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09 Jul '13

A leadership fable

Posted by T.J. Addington in church leadership
"Keep watch over yourselves and all the flock of which the Holy Spirit has made you overseers. Be shepherds of the church of God which he bought with his own blood. I know that after I leave, savage wolves will come in among you and will not spare the flock. Even from your own number men will arise and distort the truth in order to draw away disciples after them. So be on your guard! Remember that for three years I never stopped warning each of you night and day with tears."
-Paul in his farewell address to the elders of Ephesus, Acts 20


'Pastor Bill' moved to Pennsylvania as the first pastor in a church plant. Soon after, staff members from the larger 'mother' church stopped by for a visit. Before they left, they said, "We're really praying for you."

At first Bill assumed that they were simply praying for ministry success. Soon, though, he began to realize that they knew something he didn't.

Bill noticed that at the leadership board level in the new church, an individual who was one of the founding members seemed to have veto power. He also noted that when decisions were made that "Chris" didn't like, Bill started to hear the board's confidential discussions become common knowledge among Chris' friends in the congregation, a violation of board policy. These friends would then lobby Bill and others to move in a different direction.

Over several years, Bill watched the elder-board meetings become increasingly difficult and sometimes downright ugly, with language and attitudes from several of the members that shocked him. As well, some on the board who had been close supporters began becoming distant and critical as Chris moved in on those relationships Bill could only conclude that his leadership was being undermined behind the scenes, slowly but surely. He came to deeply dread board meetings after becoming a target on numerous issues.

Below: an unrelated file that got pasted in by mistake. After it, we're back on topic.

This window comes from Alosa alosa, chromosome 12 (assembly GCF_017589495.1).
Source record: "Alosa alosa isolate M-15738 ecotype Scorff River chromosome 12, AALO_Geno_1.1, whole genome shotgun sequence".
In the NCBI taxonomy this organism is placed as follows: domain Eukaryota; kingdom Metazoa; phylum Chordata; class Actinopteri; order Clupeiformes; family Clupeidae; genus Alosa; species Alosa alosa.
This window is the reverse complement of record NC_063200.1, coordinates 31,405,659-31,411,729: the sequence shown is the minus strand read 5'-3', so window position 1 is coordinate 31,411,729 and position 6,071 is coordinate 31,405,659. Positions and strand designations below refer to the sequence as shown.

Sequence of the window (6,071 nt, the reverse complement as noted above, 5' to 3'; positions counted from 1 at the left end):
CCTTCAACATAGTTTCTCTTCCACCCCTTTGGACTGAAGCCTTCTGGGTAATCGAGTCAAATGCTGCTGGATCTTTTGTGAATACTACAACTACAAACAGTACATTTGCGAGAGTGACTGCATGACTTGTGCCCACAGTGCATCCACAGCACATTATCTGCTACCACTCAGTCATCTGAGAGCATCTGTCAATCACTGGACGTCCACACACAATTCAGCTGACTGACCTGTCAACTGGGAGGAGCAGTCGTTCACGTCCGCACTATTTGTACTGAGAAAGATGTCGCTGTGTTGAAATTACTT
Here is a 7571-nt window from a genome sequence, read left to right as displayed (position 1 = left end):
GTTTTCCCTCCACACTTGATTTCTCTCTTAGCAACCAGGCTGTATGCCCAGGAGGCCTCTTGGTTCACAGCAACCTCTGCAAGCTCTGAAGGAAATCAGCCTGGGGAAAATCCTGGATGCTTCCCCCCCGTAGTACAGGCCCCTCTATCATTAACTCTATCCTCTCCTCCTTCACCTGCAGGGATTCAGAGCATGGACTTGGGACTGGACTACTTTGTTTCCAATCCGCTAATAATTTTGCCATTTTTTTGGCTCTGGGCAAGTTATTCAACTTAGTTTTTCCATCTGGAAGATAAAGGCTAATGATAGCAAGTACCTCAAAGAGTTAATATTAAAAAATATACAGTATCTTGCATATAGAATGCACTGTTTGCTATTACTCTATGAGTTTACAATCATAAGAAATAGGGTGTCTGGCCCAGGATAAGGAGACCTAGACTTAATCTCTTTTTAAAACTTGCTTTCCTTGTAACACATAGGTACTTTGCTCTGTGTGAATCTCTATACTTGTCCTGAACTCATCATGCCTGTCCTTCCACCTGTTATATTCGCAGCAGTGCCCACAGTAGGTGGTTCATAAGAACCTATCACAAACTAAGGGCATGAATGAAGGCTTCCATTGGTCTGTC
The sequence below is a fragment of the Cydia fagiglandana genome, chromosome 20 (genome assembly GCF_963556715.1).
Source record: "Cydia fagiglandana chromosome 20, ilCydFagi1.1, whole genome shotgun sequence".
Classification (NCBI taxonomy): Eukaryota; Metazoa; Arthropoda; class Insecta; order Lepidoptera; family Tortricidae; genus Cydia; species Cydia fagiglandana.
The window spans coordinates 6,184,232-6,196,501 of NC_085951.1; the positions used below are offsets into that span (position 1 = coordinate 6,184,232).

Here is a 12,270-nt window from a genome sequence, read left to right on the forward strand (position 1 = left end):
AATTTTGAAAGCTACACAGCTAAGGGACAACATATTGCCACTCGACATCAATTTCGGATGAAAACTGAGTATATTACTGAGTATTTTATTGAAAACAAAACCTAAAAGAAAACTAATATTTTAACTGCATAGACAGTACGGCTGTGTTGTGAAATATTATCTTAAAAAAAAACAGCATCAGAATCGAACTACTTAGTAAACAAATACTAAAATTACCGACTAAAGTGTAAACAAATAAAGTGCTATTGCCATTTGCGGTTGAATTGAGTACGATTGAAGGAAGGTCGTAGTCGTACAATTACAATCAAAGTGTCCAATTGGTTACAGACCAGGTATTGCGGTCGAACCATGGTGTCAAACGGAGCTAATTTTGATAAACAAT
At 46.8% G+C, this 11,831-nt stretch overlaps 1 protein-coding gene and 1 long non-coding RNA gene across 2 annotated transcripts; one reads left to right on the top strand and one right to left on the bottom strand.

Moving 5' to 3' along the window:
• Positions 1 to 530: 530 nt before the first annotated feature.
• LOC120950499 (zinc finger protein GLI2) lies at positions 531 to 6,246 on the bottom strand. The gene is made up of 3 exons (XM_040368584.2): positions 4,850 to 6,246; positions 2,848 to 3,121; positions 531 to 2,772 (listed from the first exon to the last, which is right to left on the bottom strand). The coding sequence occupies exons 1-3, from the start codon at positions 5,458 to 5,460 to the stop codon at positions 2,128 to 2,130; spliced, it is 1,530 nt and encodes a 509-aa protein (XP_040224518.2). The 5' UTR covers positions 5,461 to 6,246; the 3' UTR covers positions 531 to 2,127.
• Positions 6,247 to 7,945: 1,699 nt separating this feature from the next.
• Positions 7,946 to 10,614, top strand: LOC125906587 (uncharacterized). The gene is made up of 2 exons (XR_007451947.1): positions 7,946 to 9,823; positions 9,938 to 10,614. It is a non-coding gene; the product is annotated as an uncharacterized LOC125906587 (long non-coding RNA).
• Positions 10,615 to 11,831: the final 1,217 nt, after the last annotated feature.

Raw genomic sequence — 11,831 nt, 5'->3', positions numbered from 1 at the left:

Pastor Bill was in a conundrum. The church was growing rapidly from a group of about 60 to well over 300. Most members had little idea of the pain behind the scenes, but Bill was increasingly discouraged. He began to see Chris as an arsonist who lit fires all over the church but was never around when the firemen came to extinguish them.

At one congregational meeting, after a vote to overwhelmingly support Bill against a group of dissidents headed by Chris, one of those who wanted Bill to leave loudly stated he was going to withdraw all financial support from the church because of its decision. He then stalked out of the auditorium.

Bill started to ask questions of pastors at the mother church and found that Chris had a problematic history there as well. In fact, the pastor had vowed that Chris would never serve in leadership there again. Chris and his friends were no longer even attending Bill's church but continued sowing seeds of discord and dissension among friends and acquaintances still there.

Eventually, Bill and his wife made the painful decision to leave. His board was not ready to place the two main dissidents under discipline, although board members had been strongly encouraged to do so by many from whom they sought counsel. Bill left, discouraged and clinically depressed.